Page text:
Buying Wine in Bond

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Buying wine in bond was something quite new to me when I came to look through the wine that Henry had laid down over the years. I could see all the wine in our cellar but then I discovered there was more. We had wine in storage. What did the mysterious words ‘in bond’ mean? I started looking through our stocks. Then I began to explore why you would buy wine in bond in the UK. What are the advantages and why did Henry choose to?

What does Buying Wine in Bond mean?

When you buy wine in bond you are just paying for the wine itself. You buy the wine before paying duty and VAT. This obviously means that you pay less when you actually buy the wine so that you can spread the cost. You will pay duty of £2.23 on a 75cl bottle of still wine regardless of the price of the wine. Duty on a bottle of sparkling wine is £2.86. After the duty is added to the cost of the wine then 20% VAT raises the price of the bottle even further. When you buy wine in bond it is not delivered to you at home. On arrival in the UK it is stored in a HM Customs & Excise approved ‘bonded’ warehouse. You will need to pay both duty and VAT on the original sale price before you can have the wine delivered.

Just to warn you, you will have to pay to store your wine in bond. I think this rate is usually between £7 – £10 per case each year. I was surprised to receive quite few unexpected wine storage bills when I began to manage Henry’s wine collection!

What are the advantages of Buying Wine in Bond in the UK?

Obviously when you pay VAT and duty at a later date you spread of the cost of your wine. However, there are other reasons why you might be keen to buy in bond. Firstly, when you store wine in a bonded warehouse it is kept in ideal temperature and humidity controlled conditions. These will be more reliable than those of any home wine storage system. Your wine will mature and age better and more reliably. As it is usually fine wine, rather than every day drinking that you will be buying in this way, good storage can be a real benefit. These wines are designed to age and mature.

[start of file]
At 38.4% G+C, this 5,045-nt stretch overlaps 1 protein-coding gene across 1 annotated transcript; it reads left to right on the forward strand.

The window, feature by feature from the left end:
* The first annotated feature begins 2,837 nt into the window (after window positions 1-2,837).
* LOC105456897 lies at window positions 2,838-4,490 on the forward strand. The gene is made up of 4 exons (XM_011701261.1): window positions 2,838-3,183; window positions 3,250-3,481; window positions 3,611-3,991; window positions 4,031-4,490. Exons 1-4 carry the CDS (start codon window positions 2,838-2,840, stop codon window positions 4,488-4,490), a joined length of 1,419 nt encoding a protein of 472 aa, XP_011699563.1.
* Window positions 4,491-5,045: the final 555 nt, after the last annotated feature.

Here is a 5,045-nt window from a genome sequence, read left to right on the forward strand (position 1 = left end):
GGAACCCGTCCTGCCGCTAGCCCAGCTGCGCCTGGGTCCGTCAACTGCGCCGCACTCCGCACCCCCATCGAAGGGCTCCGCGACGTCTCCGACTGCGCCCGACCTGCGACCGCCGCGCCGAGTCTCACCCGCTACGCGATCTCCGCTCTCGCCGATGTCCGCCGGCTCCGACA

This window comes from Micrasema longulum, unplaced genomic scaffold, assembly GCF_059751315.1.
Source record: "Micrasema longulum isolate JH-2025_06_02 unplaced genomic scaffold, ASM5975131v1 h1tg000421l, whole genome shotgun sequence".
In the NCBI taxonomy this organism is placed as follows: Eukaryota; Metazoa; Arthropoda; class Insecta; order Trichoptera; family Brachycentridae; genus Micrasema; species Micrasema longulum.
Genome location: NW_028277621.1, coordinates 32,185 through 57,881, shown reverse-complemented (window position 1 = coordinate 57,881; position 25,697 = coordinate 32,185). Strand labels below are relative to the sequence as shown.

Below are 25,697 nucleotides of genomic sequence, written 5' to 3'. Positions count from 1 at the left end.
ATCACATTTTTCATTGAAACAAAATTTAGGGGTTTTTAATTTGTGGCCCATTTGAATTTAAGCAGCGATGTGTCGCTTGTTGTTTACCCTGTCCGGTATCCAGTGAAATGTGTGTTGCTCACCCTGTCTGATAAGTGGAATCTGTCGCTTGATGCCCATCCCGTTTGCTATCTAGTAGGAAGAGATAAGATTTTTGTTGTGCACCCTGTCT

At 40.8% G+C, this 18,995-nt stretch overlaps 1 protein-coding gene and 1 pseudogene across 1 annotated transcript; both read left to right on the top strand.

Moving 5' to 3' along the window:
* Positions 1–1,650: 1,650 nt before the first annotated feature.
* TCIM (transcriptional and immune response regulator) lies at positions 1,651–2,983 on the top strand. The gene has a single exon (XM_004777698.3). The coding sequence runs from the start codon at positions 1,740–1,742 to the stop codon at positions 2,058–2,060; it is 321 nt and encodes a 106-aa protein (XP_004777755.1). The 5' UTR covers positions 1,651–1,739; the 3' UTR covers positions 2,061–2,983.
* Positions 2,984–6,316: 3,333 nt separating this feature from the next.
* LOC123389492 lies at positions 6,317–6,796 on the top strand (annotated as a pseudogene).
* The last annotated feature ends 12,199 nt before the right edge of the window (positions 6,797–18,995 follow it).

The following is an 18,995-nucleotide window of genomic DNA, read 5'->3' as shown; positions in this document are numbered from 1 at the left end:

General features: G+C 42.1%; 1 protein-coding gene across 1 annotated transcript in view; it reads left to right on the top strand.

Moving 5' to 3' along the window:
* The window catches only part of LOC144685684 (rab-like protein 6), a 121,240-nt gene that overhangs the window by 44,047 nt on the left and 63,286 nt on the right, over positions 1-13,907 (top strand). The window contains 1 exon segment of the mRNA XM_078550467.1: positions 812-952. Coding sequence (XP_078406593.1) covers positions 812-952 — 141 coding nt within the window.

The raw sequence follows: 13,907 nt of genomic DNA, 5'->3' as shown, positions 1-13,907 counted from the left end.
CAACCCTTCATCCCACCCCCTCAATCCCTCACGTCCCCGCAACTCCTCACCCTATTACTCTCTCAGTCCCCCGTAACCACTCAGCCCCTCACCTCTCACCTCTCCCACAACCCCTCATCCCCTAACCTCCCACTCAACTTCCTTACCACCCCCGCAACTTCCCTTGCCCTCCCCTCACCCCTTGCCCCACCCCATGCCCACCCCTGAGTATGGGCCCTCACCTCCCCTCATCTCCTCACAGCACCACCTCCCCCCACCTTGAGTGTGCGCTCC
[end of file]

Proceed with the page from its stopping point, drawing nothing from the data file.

Secondly, are you buying the wine for investment? If you choose to sell the wine rather than drinking it there is another advantage. Wine stored in a bonded warehouse is very attractive to prospective buyers. The provenance is guaranteed and this will give your buyer some reassurance. If you think you might want to sell your wine later then many wine merchants actually recommend buying in this way. You will be selling wine with a traceable history. You may even find that your wine is worth more because you bought it in bond. If you do sell your wine you will never have to pay the duty and VAT. However, you will have to pay a brokers fee to whoever sells it for you.

I have recently been browsing through the wines we will still hold in bond and trying to weigh up whether to keep them or whether to sell. We didn’t buy them for investment but some wines and vintages are certainly more valuable than they were when we bought them.

Remember no investment is guaranteed and the price of wine can go down as well us up.

What is En Primeur Wine?

If you buy wine en primeur you will be purchasing the wine before it has even been bottled and released onto the market. The wine will still be maturing in barrels. You will not pay duty and VAT at this stage. Then when you do pay you will be charged on the original sale price and not on the current value of the wine.

This can be one of the most cost effective ways to have the opportunity of buying sought after vintages. You can also get your hands on wines that are only available in very limited quantities. You will receive your wine about 2 or 3 years after the vintage. At this stage you can either decide to have to pay the duty and get the wine delivered to your home or go down the bonded route. You can only buy en primeur wine by the unmixed case.

Where Can I Buy Wine in Bond?

You can buy wine in bond at most good wine merchants. When you buy wine in bond you won’t have actually seen it so it’s definitely worth doing your research. Find out about the growers. Try to go to some wine tastings. If you are thinking of En Primeur wine, then discover when vintages will be released. You can buy in this way through some well established, reputable wine businesses like The Wine Society or Berry Bros and Rudd. Talk to your favourite smaller wine merchant too. I’m sure they will be able to give guidance. Some actually specialise in selling wine in bond. Henry bought some wonderful wines with A & B Vintners and Farr Vintners.

When you buy wine for investment you might also want to speak to a specialist wine investment company.

Wine Cellar Record Book

Wine Record Book

I am gradually having most of our in-bond wine delivered. I plan to share it with friends and family in future. The best way to learn about wine is to keep tasting notes. I will be using my Wine Record Book whenever I open a bottle. I’m going to be keeping tasting notes and also writing about the occasion. I am lucky because Henry wrote about most of the wines we own in Thoughts on a Wine Cellar. These are wines that mean a lot. His words will guide me and let me know why he bought each wine. I hope they live up to his expectations.

Buy your own Wine Record and start making some notes about your collection.